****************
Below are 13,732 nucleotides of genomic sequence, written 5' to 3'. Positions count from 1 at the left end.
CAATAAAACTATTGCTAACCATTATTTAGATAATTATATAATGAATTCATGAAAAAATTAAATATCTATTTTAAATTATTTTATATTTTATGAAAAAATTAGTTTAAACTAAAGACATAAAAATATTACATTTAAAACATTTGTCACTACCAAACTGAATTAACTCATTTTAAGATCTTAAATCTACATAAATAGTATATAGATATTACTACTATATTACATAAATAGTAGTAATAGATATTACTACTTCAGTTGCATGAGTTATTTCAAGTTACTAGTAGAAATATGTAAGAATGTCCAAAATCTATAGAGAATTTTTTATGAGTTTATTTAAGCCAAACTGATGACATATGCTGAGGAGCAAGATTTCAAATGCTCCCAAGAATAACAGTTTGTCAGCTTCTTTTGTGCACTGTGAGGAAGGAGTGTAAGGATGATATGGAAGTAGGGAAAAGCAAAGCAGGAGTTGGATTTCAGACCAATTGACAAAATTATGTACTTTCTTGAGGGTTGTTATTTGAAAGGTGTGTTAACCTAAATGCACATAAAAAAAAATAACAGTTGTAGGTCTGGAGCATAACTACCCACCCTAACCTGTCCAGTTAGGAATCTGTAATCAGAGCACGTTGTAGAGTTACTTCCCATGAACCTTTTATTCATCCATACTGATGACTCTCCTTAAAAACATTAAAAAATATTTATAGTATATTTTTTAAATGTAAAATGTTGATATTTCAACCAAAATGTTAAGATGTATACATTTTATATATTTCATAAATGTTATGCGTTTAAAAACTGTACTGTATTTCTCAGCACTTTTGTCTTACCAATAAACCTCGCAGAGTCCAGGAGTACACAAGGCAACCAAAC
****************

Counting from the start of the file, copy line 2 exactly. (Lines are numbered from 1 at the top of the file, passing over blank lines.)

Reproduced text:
CAATAAAACTATTGCTAACCATTATTTAGATAATTATATAATGAATTCATGAAAAAATTAAATATCTATTTTAAATTATTTTATATTTTATGAAAAAATTAGTTTAAACTAAAGACATAAAAATATTACATTTAAAACATTTGTCACTACCAAACTGAATTAACTCATTTTAAGATCTTAAATCTACATAAATAGTATATAGATATTACTACTATATTACATAAATAGTAGTAATAGATATTACTACTTCAGTTGCATGAGTTATTTCAAGTTACTAGTAGAAATATGTAAGAATGTCCAAAATCTATAGAGAATTTTTTATGAGTTTATTTAAGCCAAACTGATGACATATGCTGAGGAGCAAGATTTCAAATGCTCCCAAGAATAACAGTTTGTCAGCTTCTTTTGTGCACTGTGAGGAAGGAGTGTAAGGATGATATGGAAGTAGGGAAAAGCAAAGCAGGAGTTGGATTTCAGACCAATTGACAAAATTATGTACTTTCTTGAGGGTTGTTATTTGAAAGGTGTGTTAACCTAAATGCACATAAAAAAAAATAACAGTTGTAGGTCTGGAGCATAACTACCCACCCTAACCTGTCCAGTTAGGAATCTGTAATCAGAGCACGTTGTAGAGTTACTTCCCATGAACCTTTTATTCATCCATACTGATGACTCTCCTTAAAAACATTAAAAAATATTTATAGTATATTTTTTAAATGTAAAATGTTGATATTTCAACCAAAATGTTAAGATGTATACATTTTATATATTTCATAAATGTTATGCGTTTAAAAACTGTACTGTATTTCTCAGCACTTTTGTCTTACCAATAAACCTCGCAGAGTCCAGGAGTACACAAGGCAACCAAAC